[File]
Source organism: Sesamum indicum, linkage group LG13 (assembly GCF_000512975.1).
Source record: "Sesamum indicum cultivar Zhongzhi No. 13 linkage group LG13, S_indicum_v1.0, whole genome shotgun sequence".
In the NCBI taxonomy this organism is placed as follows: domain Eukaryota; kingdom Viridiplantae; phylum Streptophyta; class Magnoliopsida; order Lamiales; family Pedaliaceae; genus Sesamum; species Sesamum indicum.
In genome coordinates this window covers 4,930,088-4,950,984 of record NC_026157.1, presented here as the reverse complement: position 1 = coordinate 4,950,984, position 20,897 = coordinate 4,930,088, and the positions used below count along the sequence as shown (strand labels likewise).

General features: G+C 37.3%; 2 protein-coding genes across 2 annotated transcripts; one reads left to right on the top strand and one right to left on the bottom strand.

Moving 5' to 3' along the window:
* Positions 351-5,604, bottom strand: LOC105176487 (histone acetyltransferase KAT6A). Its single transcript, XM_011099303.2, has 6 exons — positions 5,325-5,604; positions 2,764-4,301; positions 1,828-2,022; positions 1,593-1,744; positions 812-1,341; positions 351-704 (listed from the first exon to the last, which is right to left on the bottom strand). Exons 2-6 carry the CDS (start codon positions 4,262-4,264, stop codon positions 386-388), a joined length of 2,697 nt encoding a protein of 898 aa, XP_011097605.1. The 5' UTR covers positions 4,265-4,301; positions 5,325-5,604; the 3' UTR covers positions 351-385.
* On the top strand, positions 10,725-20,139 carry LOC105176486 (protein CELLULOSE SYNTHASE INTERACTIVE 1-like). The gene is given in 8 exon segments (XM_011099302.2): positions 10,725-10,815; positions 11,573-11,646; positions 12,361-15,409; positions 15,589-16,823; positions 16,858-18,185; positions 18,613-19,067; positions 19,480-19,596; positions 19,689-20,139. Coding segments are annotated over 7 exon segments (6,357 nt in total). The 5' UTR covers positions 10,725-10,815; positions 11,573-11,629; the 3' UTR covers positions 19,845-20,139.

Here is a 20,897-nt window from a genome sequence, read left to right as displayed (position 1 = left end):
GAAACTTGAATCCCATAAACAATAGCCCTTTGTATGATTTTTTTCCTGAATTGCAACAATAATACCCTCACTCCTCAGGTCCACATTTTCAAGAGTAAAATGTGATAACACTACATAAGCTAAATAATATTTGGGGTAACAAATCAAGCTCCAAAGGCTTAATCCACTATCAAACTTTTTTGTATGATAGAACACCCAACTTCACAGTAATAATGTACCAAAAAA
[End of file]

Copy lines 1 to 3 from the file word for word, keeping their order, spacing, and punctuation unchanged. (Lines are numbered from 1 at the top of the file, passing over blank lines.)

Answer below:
Source organism: Sesamum indicum, linkage group LG13 (assembly GCF_000512975.1).
Source record: "Sesamum indicum cultivar Zhongzhi No. 13 linkage group LG13, S_indicum_v1.0, whole genome shotgun sequence".
In the NCBI taxonomy this organism is placed as follows: domain Eukaryota; kingdom Viridiplantae; phylum Streptophyta; class Magnoliopsida; order Lamiales; family Pedaliaceae; genus Sesamum; species Sesamum indicum.